The long awaited New Hampshire primary, which took place February 8th, was as controversial as many people across the country had suspected it would be. New Hampshire votes are solid indicators of who America will have as options on the November poll, due to its unimpressionable voters. Tuesday night showed Donald Trump and Bernie Sanders as the two main possibilities.
Both candidates won by considerably large margins, Trump setting a record of largest Republican victory in a New Hampshire primary since 2000 (NY Times). However, the other Republican candidates did not trail as far behind Trump as the Democratic prospects did after Sanders. Most notably Ohio governor John Kasich, who came close to Trump. At the victory rally, Trump promised the people present that he was ready to do something amazing, quickly and efficiently, and to earn respect for the USA back from the rest of the world.
As for the Democrats, some predicted that Clinton would have appealed to New Hampshire natives more, seeing that her plans reflected state politics. In the end though, her focus on the fight for racial and gender equality was not enough to stop Sanders from sweeping the polls. Clinton’s inability to win Tuesday suggests that voters, mostly the younger ones who make up a large portion of Sander’s supporters, have lost trust in her, suggesting her ideas aren’t strong enough. On the other hand Sanders is the rounded and driven leader with the ability to bring about change in the White House. Sanders on the other hand was evidently happy with his victory, promising voters that he would produce an “echo from Wall Street to Washington, from Maine to California” and that the government belonged to everyone, not a handful of wealthy individuals (ABC News).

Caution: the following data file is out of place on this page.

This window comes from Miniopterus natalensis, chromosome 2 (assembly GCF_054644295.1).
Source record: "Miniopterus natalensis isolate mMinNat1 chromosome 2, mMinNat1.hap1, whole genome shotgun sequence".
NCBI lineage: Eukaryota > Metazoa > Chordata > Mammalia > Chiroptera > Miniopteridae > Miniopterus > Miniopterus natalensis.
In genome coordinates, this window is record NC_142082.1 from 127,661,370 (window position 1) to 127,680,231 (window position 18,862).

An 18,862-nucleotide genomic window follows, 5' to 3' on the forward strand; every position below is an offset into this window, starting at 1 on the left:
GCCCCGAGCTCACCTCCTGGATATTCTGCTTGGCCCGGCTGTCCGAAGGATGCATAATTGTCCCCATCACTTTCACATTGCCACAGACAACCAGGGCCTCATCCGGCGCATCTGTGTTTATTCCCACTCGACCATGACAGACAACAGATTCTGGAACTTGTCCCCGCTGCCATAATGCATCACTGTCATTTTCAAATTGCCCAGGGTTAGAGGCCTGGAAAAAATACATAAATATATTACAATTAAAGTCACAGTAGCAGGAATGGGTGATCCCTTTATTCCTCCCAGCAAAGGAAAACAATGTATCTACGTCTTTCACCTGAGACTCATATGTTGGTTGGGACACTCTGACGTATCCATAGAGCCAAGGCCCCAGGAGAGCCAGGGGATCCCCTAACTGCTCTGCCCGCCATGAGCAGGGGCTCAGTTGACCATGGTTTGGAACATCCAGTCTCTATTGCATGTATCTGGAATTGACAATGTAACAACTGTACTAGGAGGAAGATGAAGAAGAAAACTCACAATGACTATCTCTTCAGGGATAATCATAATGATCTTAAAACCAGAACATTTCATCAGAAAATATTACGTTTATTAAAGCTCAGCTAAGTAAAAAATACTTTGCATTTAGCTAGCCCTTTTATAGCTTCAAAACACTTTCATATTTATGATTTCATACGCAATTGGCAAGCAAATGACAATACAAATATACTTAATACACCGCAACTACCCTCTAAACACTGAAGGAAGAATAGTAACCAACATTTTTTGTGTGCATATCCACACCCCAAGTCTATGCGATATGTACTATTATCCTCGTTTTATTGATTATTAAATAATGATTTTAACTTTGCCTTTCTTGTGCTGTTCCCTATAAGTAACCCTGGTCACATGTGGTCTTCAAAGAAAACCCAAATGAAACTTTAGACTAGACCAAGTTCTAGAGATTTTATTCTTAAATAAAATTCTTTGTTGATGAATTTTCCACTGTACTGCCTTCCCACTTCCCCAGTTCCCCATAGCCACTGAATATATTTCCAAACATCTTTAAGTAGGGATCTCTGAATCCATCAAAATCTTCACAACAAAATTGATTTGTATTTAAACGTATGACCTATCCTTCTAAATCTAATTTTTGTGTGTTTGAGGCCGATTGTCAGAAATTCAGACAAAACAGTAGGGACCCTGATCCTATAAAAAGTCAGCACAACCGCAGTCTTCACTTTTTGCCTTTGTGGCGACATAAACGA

Some say that the famous Iowa and New Hampshire voting days are no longer as reliable as they used to be, referencing the demographics. Both states are predominantly white and opinions from other ethnic groups, on who is suitable, can show themselves in the following polls. Whether that is the case or not, one thing is for sure: no one would have expected a year ago that the two extremes of candidates would have made it so far and riled up such a support from Americans.